What the UK’s crypto plans mean for the future of finance

The UK government has laid out its plan to become a ‘global hub’ for crypto.

The Chancellor’s recent announcement – which proposed new regulations for stablecoins, a Royal Mint NFT and a range of other measures to harness the potential of digital assets – represented a landmark moment in ushering cryptocurrencies into the existing financial system.

The Treasury’s plans reflect the rapid growth of the crypto industry over the past five years. Worldwide crypto adoption jumped 800% in 2021, while in the UK alone one in five adults are estimated to own cryptocurrencies. At the same time, an increasing number of large corporates have also begun integrating cryptocurrencies into their business models, with the likes of PayPal, Revolut and Facebook having expanded their crypto offerings over the past year.

With cryptocurrencies poised to play a long-term role in today’s financial and payments infrastructure, here we discuss what this means for the crypto industry and the future of digital finance.

Bringing in blockchain

‘Blockchain’ has become one of the technology sector’s most infamous buzzwords. Although there is constant talk of blockchain’s benefits, many of us don’t fully understand the impact that this technology will have on the way we manage our personal finances.

The Chancellor’s plans to attract digital asset firms to Britain, however, means that blockchain is set to fulfill its potential of transforming the way we pay for goods and services.

This potential is best demonstrated through cross-border payments. With fiat money, three to five parties are often required to facilitate a transaction, including the merchant, the merchant’s payment processor and the corresponding party’s network. Moreover, transactions can take days to process and involve the additional cost of third-party fees.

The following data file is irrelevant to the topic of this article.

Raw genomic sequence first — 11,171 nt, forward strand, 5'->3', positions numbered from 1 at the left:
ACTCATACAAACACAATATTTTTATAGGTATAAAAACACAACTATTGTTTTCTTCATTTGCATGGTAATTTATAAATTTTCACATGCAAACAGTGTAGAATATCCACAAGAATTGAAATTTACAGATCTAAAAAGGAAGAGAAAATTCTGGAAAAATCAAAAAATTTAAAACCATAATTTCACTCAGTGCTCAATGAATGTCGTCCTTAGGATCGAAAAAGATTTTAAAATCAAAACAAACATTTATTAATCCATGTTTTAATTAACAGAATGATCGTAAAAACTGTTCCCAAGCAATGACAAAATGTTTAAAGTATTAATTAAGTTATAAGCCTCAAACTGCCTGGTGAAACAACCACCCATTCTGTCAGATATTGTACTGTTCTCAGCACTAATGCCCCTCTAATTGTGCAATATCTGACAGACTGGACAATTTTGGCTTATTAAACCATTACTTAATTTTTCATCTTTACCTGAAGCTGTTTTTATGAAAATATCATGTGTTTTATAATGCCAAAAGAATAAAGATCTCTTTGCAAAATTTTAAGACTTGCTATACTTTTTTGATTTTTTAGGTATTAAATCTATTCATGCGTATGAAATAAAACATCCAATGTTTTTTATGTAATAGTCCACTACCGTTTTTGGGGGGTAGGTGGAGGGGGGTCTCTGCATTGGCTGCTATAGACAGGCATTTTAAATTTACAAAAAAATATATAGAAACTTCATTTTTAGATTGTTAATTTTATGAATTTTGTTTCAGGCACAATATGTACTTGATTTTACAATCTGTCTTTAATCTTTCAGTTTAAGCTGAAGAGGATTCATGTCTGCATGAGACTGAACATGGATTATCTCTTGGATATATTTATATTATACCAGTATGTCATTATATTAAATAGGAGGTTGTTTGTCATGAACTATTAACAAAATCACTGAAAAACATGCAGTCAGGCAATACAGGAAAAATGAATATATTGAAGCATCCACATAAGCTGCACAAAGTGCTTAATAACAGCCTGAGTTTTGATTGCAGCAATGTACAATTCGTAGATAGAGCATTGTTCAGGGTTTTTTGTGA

The decentralised nature of blockchain means that it offers far greater efficiency through its ability to bypass international third parties and process transactions in a matter of seconds. McKinsey & Company estimates that blockchain technologies used in cross-border payments could subsequently save corporates and financial institutions about $4 billion annually.

As more crypto companies come to the UK, we can expect these efficiency benefits to be felt not only in the corporate sphere, but also by the general public in the months and years ahead.

Regulation on the horizon

One of the most notable parts of the Chancellor’s announcement was his plan to regulate stablecoins.

The issue of regulation is one that has historically divided the crypto community. Some oppose the idea of regulation, arguing that the decentralised nature of cryptocurrencies means that they have no place within the proximity of official legislative bodies. For others, the implementation of clear laws and rules is a necessary step toward integrating digital assets into the existing financial system.

With regulation now firmly on the horizon, the nature of the debate has changed significantly. Rather than a matter of whether regulation should be introduced, the questions facing UK policymakers are what form regulation should take and how should it be enforced? We can expect to see the Government collaborate with the private sector to craft regulation that allows the industry to move forwards in a secure and sustainable manner.

NFTs are here to stay

NFTs (non-fungible tokens) are blockchain-based digital items whose values are unique, with most being stored on the Ethereum blockchain.

Although NFTs have existed for years, their usage and application have skyrocketed over the past twelve months. According to Chainalysis, in 2021 alone users sent $44.2 billion worth of cryptocurrency to NFT marketplaces, with some NFTs being sold for extremely high prices. The founder of Twitter, Jack Dorsey, sold his first-ever tweet as an NFT for over $2.9 million. It is therefore unsurprising that many have called NFTs nothing more than a short-term fad.

This fad, however, is seemingly here to stay. While the Treasury’s announcement did not specify what image or object the Royal Mint’s NFT would confer ownership of, nor whether NFTs would be used to raise funds for the exchequer, the decision to launch an NFT is significant in itself. Looking ahead, it is likely that an increasing number of investors will begin harnessing the benefits of NFTs, such as portfolio diversification and token authenticity.

What’s next?

Cryptocurrencies are at a critical point in their evolution. The size of the global cryptocurrency market is estimated to more than triple between now and 2030, with the increased demand for international payments set to be a key driver of this growth.

Rather than sitting on the fringes of today’s financial services industry, crypto is beginning to cement its position as a viable payment and investment option, helping to accelerate innovation in the financial sector throughout 2022 and beyond. 

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